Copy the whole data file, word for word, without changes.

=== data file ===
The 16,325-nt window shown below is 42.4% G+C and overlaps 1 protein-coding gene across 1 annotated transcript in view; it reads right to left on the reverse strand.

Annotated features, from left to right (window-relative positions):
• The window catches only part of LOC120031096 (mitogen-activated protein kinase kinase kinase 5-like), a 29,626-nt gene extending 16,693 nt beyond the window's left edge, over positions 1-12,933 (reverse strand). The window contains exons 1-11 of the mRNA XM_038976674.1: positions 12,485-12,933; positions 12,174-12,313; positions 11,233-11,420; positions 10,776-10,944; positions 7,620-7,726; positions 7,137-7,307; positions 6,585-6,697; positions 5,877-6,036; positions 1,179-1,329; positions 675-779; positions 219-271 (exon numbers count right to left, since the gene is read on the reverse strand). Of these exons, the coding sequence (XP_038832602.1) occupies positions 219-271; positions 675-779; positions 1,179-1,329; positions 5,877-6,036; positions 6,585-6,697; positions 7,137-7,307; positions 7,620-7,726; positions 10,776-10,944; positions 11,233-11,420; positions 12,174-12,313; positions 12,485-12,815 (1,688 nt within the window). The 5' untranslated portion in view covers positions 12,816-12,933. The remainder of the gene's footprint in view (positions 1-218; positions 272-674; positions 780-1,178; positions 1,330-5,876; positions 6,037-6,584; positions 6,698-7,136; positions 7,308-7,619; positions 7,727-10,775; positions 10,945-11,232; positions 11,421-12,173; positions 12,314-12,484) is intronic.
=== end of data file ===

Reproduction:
The 16,325-nt window shown below is 42.4% G+C and overlaps 1 protein-coding gene across 1 annotated transcript in view; it reads right to left on the reverse strand.

Annotated features, from left to right (window-relative positions):
• The window catches only part of LOC120031096 (mitogen-activated protein kinase kinase kinase 5-like), a 29,626-nt gene extending 16,693 nt beyond the window's left edge, over positions 1-12,933 (reverse strand). The window contains exons 1-11 of the mRNA XM_038976674.1: positions 12,485-12,933; positions 12,174-12,313; positions 11,233-11,420; positions 10,776-10,944; positions 7,620-7,726; positions 7,137-7,307; positions 6,585-6,697; positions 5,877-6,036; positions 1,179-1,329; positions 675-779; positions 219-271 (exon numbers count right to left, since the gene is read on the reverse strand). Of these exons, the coding sequence (XP_038832602.1) occupies positions 219-271; positions 675-779; positions 1,179-1,329; positions 5,877-6,036; positions 6,585-6,697; positions 7,137-7,307; positions 7,620-7,726; positions 10,776-10,944; positions 11,233-11,420; positions 12,174-12,313; positions 12,485-12,815 (1,688 nt within the window). The 5' untranslated portion in view covers positions 12,816-12,933. The remainder of the gene's footprint in view (positions 1-218; positions 272-674; positions 780-1,178; positions 1,330-5,876; positions 6,037-6,584; positions 6,698-7,136; positions 7,308-7,619; positions 7,727-10,775; positions 10,945-11,232; positions 11,421-12,173; positions 12,314-12,484) is intronic.